🎬 Because I started the New Year on a 15-hour flight, I watched a ton of movies this month. On the plane, I saw Boy Erased (grim and haunting, about a conversion therapy program), Mary Queen of Scots (badly written Oscar bait, imo), Olaf’s Frozen Adventure (to clear my mind after having watched 2 dark movies), Where’d You Go, Bernadette (Cate Blanchett is a gem), half of Mr. and Mrs. Smith (one thing I’ll say about that movie is that Brad Pitt and Angelina Jolie make chewing food looks really good). Back in Chicago, Kevin and I finished watching Season 4 of Star Wars: Rebels (shockingly good) and are now watching selected episodes of Clone Wars. Earlier this month, we also watched CATS in theaters. It wasn’t…
that bad. The cinematography and performances are great. Of course, Taylor was fantastic. And Sir Ian McKellen was actually quite convincing. But… all things considered…it was a bit of a catastrophe! I 100% saw Judi Dench’s human hand and gold wedding band at the end of the movie. By far the best movie I saw this month was Knives Out, written and directed by Rian Johnson. It. Was. Delightful! I love a good whodunnit. The film was supported by an outstanding cast in outstanding costumes. Tonight, I’ll be watching Miss Americana, the long-awaited Taylor Swift documentary directed by Lana Wilson. You can expect a review of the doc to appear on this blog soon!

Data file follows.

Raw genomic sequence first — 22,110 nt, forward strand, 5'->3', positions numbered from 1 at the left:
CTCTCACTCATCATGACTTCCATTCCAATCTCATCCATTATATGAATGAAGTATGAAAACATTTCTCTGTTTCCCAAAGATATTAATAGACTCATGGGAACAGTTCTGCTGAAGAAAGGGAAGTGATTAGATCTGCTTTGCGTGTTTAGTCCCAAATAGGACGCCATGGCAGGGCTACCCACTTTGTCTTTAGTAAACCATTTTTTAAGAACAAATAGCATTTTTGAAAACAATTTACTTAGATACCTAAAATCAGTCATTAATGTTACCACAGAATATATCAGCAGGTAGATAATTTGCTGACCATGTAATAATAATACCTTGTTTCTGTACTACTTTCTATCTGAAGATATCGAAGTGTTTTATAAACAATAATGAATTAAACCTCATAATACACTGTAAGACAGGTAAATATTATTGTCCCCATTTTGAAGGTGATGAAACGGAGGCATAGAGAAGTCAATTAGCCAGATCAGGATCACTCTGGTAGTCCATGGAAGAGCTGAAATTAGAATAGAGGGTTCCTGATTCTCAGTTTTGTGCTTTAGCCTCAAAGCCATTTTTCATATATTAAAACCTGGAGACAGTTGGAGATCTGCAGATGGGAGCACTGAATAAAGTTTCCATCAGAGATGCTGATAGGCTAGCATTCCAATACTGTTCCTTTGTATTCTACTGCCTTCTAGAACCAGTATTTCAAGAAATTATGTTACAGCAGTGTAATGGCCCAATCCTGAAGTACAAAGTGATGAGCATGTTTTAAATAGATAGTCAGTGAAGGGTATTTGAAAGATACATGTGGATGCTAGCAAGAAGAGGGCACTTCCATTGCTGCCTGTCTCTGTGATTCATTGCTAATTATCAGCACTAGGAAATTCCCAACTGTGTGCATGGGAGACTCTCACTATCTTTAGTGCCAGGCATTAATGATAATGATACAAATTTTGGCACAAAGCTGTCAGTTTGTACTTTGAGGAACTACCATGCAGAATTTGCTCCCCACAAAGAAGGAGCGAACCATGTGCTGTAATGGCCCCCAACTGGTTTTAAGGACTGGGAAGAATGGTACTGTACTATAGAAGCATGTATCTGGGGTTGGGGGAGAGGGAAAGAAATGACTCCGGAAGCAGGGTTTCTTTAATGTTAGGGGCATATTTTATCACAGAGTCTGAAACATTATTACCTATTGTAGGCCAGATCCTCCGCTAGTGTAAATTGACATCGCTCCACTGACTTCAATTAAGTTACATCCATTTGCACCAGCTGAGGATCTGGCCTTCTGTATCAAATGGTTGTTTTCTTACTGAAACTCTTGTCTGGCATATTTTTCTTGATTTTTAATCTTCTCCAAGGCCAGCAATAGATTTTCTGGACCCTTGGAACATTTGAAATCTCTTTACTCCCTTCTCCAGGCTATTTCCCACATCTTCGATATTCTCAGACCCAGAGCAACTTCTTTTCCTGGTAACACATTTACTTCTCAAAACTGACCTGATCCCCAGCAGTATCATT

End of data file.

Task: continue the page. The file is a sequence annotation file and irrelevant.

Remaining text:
📖 This month, I’ve mostly been reading one big book: Herman Melville’s Moby Dick. I planned to kick off 2020 reading novels by women/ POC writers, but somehow ended up picking a staple of the (mostly white male-dominated) western literary canon. I can explain myself—I’ve been following a Moby Dick bot on Twitter and every quote the bot tweets is, quite frankly, profound. I actually knew relatively little about the novel going in; I didn’t realize it was kinda a gay love story (although I’m not too surprised; I’m familiar with the Melville-Hawthorne love story theory). I also didn’t think to take the novel so literally; Moby Dick is literally full of dick jokes. And I mean this in the most literary-analysis way possible. Phallic symbols are everywhere, including the titular sperm whale. The book also explores race; there’s a chapter on whiteness (the whiteness of the whale and of people) and one of the book’s main characters is a person of color. There are almost No Women in this book, although Melville does have a rather long chapter on whale “harems.” It’s always an ~experience reading a novel by a narrator who is blithely unreliable; there are moments in the novel where I think our narrator (“Call me Ishmael”) has got to be kidding me! And he probably is. He claims to be a geologist, art critic, poet, playwright, sailor, whale-expert… Moby Dick is kind of an 800-page long white male fantasy. But it’s a fantasy that is often beautifully written, and isn’t afraid to tell on itself. In as much as it presents a grim view of society, human relationships, and the environment, Moby Dick is a playful read. It’s like whale-watching at sea; there are time in the novel where you just stare at the ocean and lose interest, and times when the hint of a fin or spout of water totally grips your attention. If you want to experience some of that Moby Dick Magic without having to read the whole book, I’d recommend checking out the Twitter bot, reading the chapter on whiteness, and also the chapter on “spermaceti” (the chapter is titled—I kid you not—”A Squeeze of the Hand”). Aside from reading about whales, I’ve also been reading poems by Chung Kwok-keung, as he gave me (very kindly) a number of his books in December when we met up for lunch. I look forward to translating more of his work!